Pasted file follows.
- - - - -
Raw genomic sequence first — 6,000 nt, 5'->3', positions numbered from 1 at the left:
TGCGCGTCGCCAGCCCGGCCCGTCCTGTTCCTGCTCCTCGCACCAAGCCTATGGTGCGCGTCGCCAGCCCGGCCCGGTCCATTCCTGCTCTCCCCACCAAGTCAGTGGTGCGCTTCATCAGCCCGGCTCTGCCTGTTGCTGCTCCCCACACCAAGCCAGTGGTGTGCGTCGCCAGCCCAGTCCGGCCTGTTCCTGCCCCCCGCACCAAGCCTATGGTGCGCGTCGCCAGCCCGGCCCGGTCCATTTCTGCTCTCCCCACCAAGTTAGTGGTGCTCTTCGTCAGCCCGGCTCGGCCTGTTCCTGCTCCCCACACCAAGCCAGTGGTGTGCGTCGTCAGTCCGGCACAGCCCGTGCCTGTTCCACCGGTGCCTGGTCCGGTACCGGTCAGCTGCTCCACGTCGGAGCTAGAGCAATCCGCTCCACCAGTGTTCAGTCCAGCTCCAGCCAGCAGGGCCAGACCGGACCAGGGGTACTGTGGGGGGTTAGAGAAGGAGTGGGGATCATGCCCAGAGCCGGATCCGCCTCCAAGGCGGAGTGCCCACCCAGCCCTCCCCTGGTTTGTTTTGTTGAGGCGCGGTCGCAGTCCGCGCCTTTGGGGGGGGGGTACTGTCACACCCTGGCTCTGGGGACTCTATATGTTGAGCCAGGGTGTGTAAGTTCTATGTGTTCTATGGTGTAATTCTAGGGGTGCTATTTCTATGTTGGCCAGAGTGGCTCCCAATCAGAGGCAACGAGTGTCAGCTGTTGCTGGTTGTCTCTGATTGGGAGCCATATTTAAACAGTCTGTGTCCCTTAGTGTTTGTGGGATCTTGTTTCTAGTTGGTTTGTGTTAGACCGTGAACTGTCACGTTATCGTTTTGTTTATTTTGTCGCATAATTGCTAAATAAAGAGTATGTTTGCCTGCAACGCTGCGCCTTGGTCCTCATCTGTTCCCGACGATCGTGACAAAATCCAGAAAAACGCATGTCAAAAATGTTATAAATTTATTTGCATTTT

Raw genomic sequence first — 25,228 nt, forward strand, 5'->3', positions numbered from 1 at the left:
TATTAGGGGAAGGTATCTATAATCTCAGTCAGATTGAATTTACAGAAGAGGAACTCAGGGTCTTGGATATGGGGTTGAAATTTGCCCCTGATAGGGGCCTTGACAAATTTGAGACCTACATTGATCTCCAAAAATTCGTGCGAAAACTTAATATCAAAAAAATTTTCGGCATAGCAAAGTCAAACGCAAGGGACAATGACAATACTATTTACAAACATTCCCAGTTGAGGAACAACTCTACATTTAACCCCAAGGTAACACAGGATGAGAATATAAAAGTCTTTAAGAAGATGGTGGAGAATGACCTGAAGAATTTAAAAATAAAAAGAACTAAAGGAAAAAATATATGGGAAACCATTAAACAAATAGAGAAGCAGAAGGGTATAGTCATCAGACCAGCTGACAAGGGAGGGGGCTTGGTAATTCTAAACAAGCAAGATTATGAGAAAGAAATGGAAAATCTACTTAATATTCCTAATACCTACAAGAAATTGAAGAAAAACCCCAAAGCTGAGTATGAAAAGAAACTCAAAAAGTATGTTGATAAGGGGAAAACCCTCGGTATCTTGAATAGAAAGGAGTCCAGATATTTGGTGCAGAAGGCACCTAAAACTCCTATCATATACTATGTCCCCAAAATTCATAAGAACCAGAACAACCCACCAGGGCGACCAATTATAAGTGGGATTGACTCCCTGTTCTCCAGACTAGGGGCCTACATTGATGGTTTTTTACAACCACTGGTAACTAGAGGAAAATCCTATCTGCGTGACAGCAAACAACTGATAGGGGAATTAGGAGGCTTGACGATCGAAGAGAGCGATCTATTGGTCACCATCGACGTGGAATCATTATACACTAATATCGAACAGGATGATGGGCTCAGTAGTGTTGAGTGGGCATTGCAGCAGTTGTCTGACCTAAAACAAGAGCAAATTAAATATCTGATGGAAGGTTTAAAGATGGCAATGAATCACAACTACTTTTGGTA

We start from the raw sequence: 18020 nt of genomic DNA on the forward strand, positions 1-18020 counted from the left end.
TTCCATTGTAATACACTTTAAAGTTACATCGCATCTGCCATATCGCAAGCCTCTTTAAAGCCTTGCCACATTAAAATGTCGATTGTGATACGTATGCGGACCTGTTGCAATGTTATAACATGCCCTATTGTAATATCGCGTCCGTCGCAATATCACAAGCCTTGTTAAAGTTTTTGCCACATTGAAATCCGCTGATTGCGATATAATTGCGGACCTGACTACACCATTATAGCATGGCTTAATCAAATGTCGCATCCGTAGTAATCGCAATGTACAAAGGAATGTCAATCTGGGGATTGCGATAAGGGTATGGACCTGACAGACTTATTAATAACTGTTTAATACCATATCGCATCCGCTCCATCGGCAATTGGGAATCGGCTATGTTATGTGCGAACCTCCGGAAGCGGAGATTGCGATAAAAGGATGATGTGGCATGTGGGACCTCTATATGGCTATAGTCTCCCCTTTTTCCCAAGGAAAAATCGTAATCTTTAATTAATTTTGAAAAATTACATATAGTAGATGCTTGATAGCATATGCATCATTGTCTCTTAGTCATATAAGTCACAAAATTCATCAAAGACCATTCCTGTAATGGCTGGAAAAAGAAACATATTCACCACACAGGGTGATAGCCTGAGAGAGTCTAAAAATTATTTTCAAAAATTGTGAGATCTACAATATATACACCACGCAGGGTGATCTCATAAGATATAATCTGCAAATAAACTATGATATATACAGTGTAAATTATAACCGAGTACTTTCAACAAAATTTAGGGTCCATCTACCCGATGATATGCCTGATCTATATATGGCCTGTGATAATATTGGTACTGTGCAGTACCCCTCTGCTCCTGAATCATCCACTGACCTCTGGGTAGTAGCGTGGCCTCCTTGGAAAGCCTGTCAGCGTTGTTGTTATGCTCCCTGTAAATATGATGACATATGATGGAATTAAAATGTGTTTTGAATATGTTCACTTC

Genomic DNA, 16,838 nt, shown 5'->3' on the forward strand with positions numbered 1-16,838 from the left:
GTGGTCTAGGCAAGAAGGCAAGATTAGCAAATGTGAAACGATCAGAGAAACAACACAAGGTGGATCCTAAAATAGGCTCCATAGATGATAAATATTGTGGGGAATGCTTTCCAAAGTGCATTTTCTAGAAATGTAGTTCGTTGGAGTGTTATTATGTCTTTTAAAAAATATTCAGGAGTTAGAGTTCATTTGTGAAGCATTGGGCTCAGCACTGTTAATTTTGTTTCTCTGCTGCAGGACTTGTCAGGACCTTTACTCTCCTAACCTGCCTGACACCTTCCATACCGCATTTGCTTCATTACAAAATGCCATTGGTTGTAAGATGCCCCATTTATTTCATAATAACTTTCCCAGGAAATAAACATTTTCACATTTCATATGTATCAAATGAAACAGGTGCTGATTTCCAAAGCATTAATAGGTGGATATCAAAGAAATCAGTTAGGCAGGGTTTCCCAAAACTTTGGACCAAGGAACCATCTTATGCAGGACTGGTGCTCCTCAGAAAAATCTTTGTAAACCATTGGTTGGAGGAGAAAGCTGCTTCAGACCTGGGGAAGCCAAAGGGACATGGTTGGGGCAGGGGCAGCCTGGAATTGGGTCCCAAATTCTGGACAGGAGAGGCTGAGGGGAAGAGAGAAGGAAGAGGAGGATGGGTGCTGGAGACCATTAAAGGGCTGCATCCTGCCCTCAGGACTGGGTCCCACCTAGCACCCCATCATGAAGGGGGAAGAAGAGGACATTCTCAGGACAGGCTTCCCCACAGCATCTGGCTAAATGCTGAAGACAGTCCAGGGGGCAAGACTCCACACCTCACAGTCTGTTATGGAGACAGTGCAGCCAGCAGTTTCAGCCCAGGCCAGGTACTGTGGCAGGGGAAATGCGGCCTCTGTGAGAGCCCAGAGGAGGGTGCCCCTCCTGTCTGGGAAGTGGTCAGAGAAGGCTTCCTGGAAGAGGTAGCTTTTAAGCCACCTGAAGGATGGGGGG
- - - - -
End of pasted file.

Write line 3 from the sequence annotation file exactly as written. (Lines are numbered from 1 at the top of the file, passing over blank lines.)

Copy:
Raw genomic sequence first — 25,228 nt, forward strand, 5'->3', positions numbered from 1 at the left: